Not knowing what the future holds is a leading cause of stress

Having gone through so many months of uncertainty, it’s perhaps not surprising that the thing we’re most nervous about as a nation is the future, and what it may hold for us (in terms of further COVID-19 lockdowns).

Being expected to get back to normal and not feeling ready is also proving a challenge for one in five (21%).

On the flip side, those who are getting back out there say that simply trying to fit everything in is giving them a headache (21%) - I don’t think anyone imagined we’d be worrying about this back in January!

As may be expected, money and financial pressures are a common source of stress too (18%), while personal health issues are worrying for around one in seven (18%).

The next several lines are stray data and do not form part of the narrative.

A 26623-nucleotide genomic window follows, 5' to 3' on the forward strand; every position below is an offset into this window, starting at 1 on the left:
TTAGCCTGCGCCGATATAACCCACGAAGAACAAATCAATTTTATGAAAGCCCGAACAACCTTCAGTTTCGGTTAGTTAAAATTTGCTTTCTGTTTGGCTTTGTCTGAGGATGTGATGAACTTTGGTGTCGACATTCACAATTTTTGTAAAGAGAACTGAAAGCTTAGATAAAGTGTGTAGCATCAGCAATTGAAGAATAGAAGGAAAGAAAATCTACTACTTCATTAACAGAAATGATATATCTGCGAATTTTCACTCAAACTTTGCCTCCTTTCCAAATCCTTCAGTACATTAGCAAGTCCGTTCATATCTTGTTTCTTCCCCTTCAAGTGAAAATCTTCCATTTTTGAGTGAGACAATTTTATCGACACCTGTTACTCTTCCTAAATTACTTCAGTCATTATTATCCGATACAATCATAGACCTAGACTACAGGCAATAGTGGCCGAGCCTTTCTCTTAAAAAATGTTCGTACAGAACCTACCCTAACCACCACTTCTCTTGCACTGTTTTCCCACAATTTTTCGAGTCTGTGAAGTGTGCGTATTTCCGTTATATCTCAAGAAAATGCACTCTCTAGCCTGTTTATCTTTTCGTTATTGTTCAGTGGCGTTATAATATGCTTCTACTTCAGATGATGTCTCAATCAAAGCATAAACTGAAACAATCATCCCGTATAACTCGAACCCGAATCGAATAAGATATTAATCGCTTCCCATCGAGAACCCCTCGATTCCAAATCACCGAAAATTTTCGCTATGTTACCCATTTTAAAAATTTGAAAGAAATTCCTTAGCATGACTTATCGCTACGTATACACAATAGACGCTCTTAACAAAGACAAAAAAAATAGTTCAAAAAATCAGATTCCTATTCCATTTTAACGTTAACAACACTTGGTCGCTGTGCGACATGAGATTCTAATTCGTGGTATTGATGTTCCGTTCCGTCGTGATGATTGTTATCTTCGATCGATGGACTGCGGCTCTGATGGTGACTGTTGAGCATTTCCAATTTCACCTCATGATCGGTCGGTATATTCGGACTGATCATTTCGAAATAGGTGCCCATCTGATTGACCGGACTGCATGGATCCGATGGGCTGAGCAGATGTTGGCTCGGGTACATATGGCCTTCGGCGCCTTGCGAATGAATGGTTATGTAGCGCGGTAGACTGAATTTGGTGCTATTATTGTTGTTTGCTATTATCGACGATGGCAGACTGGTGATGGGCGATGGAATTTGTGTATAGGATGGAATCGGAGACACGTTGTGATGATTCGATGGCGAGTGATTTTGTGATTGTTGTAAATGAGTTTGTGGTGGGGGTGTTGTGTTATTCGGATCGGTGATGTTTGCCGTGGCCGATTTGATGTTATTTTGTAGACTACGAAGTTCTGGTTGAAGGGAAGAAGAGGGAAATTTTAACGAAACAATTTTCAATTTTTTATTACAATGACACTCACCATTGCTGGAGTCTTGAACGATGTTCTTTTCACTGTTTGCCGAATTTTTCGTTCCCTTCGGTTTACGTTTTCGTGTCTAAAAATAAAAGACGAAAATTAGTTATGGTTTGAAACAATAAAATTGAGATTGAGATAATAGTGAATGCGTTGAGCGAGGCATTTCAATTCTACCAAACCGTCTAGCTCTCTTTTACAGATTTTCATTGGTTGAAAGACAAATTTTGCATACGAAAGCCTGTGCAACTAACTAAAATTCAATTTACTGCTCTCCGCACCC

What’s causing you the most stress day-to-day does seem to vary a bit depending on where you live though.

In Glasgow, Southampton and Manchester trying to fit everything in came out on top; while in Belfast, Bristol, Newcastle and Sheffield not knowing what the future holds took first place on the ‘worry board’.

While parents with young children admitted to feeling particularly anxious recently, just 16% said that childcare was a stress trigger for them, and a similarly low number (15%) said juggling home working with children has been challenging recently.

Having to go back to the office has stressed out more people working in IT (27%) than those working in any other industry, but in general, work and commuting featured low on the list of things making us feel stressed nationwide.